A Steampunk Guide to Hunting Monsters 19 - Page 6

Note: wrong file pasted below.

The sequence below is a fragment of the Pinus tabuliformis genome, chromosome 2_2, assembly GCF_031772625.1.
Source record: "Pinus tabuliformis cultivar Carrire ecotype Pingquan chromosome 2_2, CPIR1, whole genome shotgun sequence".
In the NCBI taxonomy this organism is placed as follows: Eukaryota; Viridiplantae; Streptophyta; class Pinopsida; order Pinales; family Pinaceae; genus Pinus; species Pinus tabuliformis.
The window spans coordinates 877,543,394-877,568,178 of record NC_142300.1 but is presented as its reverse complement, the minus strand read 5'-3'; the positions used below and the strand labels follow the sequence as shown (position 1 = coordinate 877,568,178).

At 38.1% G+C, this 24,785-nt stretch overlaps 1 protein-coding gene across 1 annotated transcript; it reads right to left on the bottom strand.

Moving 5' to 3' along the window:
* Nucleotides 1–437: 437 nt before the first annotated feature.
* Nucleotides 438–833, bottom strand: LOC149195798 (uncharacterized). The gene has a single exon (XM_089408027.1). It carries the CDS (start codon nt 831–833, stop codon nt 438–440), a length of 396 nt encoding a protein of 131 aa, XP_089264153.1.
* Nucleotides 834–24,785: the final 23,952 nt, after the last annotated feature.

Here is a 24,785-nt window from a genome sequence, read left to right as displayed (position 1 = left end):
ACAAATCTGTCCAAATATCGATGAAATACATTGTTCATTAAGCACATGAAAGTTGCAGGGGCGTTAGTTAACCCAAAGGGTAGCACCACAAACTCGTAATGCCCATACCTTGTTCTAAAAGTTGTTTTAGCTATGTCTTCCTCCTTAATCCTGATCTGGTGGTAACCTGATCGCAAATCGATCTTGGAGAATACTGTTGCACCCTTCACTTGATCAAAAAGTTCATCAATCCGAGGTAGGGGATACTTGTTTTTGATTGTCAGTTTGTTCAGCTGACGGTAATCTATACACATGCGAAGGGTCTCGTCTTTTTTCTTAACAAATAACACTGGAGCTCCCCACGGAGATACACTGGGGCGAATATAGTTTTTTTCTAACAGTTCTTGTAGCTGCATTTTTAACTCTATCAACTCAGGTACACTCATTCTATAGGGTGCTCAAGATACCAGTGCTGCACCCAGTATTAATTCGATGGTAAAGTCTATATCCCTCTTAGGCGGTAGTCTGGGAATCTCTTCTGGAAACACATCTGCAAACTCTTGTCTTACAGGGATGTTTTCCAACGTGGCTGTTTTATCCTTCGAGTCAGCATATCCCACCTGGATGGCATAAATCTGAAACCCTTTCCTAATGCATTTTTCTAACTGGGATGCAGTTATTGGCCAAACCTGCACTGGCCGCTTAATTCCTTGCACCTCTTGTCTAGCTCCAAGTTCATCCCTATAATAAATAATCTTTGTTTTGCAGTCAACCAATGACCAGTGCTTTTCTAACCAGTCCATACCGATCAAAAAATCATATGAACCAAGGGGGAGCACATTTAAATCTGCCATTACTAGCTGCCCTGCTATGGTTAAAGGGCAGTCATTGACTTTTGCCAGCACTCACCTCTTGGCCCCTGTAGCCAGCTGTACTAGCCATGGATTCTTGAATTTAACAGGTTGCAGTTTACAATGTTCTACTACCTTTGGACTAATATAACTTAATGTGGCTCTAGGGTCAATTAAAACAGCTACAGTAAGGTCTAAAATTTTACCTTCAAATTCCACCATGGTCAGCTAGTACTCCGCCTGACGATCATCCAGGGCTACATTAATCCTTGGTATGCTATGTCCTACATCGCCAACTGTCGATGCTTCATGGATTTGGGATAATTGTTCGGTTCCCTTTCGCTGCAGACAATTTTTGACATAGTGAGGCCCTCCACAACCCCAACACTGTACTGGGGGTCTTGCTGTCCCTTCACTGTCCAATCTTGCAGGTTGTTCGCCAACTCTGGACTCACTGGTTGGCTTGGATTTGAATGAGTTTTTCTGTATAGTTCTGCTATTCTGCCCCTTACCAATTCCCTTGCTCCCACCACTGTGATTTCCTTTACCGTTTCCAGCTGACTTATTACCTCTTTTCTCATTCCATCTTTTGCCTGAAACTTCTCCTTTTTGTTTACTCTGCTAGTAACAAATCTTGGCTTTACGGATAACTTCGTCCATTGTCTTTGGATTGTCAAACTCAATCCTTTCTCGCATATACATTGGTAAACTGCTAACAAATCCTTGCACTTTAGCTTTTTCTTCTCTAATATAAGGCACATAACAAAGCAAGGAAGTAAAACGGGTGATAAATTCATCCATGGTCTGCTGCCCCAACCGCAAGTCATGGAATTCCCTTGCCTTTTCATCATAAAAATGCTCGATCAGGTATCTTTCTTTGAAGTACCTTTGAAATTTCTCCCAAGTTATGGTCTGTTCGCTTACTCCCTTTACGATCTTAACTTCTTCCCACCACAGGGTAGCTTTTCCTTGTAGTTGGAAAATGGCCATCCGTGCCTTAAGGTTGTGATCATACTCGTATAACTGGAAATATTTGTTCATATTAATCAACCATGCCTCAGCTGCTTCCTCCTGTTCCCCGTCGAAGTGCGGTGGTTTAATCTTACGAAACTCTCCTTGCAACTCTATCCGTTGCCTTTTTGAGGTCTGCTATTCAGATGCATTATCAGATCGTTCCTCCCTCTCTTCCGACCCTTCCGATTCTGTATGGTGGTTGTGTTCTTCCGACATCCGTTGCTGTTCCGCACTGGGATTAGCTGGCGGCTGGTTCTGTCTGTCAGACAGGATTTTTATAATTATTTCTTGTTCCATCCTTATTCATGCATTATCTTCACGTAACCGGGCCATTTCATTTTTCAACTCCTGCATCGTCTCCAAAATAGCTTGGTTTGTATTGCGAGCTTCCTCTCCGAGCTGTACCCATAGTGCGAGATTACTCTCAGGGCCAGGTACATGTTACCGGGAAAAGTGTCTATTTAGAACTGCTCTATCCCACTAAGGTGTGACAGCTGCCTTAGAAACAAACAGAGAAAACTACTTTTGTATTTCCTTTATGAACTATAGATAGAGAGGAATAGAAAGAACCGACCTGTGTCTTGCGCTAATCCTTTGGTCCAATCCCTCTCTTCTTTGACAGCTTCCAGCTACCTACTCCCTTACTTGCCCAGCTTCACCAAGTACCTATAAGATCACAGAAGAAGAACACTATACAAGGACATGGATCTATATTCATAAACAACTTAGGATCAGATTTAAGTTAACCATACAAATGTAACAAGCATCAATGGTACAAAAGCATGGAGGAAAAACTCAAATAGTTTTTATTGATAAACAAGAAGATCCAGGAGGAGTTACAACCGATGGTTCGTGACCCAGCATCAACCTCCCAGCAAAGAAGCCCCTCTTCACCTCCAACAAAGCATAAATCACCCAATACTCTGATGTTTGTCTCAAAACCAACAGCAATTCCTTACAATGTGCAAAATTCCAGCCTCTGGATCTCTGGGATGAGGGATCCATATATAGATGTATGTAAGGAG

nosferatu T HURSDAY , D ECEMBER THE S ECOND I have announced some last minute changes to the wedding plans and confused my dear husband. I want a bouquet of Wild Roses and Hawthorn, which I will have to make some ridiculous excuse about having a long and loving history with. And then I shall need all of the vessels and ornaments to be made of silver... pure silver. I will not settle for less, for I am the bride. Due to my deep devotion to both the Lord Our God and my husband, I would like the most solemn and religious ceremony, and the venue should be blessed most thoroughly by all the best priests and fi lled with the most beautiful Catholic imagery, of which, I have claimed, I have always been fond. Large crucifi xes. Large, but not too large. Something one might pick up if the need arises. Our meal should be full of the fi nest garlic flavors, which my husband is a bit worried about, for he notes that there will be kissing, but I have assured him that the guests will be expecting it, and he was not raised around many women so I think I've managed to sneak that one past. I also recommended he wear his most noble armor, to display his noble rank, and noble attitude, I guess, but I was losing the thread and I think he may suspect something. Perdina Meeks also stopped by again. Th is time she was trying to boast that she and her husband had been invited to the home of that charming Lord Gowrie that very evening, and I strongly objected to this. She thought me silly and a wee bit jealous, for she did not know that creature only drank the blood of royals. And so I feigned the most obnoxious whining... I was pretending to be AT THE nuptials her, I suppose, and I begged her to stay with me. "Perdina!" I said, overcome with emotions. "You simply must stay and help me or this wedding has no hope of coming together!" And that seems to have convinced her, for, no doubt, she believes it to be true. She decided to stay, but I did not feel comfortable with one left behind, so I continued, "And poor Percy is in such a state that the sober mind and level head of the Baron would be sure to steady the bridegroom's nerves. Could he please come attend to Percy? I say, Lord Gowrie is only an acquaintance, but you and I are such good friends! We simply must have you around during this important time in our lives!" Perdina was quite pleased by this and sent for her husband at once. "Did you know," she said after, "that the Lord Gowrie's name is Ruthven! Ruthven! To think! Whoever heard of such a name as that?" "It was outlawed, dear," I replied. "Why ever so?" "Th ere was a man with that name who tried to murder the King. King James." "Well," laughed Perdina. "Let's hope they're not related! Ha! Ha!" F RIDAY , D ECEMBER THE T HIRD Percy has come to me in a fi t. It seems a man came over to his house the night before and stood just outside the French Doors leading onto his bedroom balcony. Obviously Ruthven Gowrie, the vampire said Percy was marrying into worthless blood—for apparently he doesn't count one half of the family tree bespeckled with baronets and mayors—and that uprooting the base of the